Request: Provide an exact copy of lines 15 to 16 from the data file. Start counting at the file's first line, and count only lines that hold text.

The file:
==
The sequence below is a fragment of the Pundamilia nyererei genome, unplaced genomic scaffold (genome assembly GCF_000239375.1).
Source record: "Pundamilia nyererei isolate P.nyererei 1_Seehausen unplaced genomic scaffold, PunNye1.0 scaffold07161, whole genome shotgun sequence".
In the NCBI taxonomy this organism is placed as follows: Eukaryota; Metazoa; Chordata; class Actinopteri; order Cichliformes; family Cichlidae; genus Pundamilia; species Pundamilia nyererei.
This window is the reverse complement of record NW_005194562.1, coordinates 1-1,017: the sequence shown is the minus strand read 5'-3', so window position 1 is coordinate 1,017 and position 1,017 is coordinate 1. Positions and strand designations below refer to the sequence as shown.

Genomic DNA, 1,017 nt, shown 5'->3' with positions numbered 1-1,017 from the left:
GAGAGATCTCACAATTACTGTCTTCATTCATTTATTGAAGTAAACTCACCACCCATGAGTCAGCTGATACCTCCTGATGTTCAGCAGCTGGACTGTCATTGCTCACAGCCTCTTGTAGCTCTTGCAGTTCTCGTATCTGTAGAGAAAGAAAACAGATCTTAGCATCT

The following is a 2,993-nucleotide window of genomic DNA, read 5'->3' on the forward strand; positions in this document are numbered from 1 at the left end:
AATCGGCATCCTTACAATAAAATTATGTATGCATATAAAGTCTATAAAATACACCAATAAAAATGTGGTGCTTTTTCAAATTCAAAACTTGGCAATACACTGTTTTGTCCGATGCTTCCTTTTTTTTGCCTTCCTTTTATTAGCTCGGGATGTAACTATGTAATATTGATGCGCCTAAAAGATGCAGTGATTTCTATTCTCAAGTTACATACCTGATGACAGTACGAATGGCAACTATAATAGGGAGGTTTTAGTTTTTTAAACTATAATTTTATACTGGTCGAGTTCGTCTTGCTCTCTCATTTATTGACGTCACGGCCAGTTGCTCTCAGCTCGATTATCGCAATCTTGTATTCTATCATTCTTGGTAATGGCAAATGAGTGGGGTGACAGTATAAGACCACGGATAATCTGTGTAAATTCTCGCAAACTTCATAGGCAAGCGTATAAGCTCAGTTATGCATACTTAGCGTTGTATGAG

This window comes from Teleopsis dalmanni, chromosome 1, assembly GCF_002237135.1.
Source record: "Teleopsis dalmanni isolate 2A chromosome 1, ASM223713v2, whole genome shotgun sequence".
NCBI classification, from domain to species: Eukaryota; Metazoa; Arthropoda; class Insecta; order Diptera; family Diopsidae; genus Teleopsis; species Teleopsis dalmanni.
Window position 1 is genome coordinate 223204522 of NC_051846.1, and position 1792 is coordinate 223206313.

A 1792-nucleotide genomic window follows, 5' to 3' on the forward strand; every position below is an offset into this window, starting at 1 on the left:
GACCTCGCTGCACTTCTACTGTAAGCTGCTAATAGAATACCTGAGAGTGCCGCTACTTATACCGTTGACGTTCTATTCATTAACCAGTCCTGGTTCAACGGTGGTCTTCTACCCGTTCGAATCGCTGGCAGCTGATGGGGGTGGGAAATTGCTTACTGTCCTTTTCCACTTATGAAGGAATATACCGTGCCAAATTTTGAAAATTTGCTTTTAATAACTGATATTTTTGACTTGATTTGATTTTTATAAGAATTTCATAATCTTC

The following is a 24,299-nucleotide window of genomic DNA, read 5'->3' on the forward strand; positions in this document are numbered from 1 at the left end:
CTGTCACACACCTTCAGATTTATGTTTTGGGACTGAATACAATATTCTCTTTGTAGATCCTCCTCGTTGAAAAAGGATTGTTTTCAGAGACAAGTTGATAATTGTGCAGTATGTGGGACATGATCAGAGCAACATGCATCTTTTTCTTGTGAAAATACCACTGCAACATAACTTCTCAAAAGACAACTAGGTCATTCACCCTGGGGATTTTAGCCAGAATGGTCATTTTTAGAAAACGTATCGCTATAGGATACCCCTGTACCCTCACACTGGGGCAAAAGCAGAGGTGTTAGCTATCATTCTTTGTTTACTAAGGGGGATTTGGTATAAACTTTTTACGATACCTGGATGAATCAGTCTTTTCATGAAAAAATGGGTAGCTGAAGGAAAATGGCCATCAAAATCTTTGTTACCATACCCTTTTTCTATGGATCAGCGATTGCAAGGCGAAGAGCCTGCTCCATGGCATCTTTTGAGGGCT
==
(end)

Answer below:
The following is a 24,299-nucleotide window of genomic DNA, read 5'->3' on the forward strand; positions in this document are numbered from 1 at the left end:
CTGTCACACACCTTCAGATTTATGTTTTGGGACTGAATACAATATTCTCTTTGTAGATCCTCCTCGTTGAAAAAGGATTGTTTTCAGAGACAAGTTGATAATTGTGCAGTATGTGGGACATGATCAGAGCAACATGCATCTTTTTCTTGTGAAAATACCACTGCAACATAACTTCTCAAAAGACAACTAGGTCATTCACCCTGGGGATTTTAGCCAGAATGGTCATTTTTAGAAAACGTATCGCTATAGGATACCCCTGTACCCTCACACTGGGGCAAAAGCAGAGGTGTTAGCTATCATTCTTTGTTTACTAAGGGGGATTTGGTATAAACTTTTTACGATACCTGGATGAATCAGTCTTTTCATGAAAAAATGGGTAGCTGAAGGAAAATGGCCATCAAAATCTTTGTTACCATACCCTTTTTCTATGGATCAGCGATTGCAAGGCGAAGAGCCTGCTCCATGGCATCTTTTGAGGGCT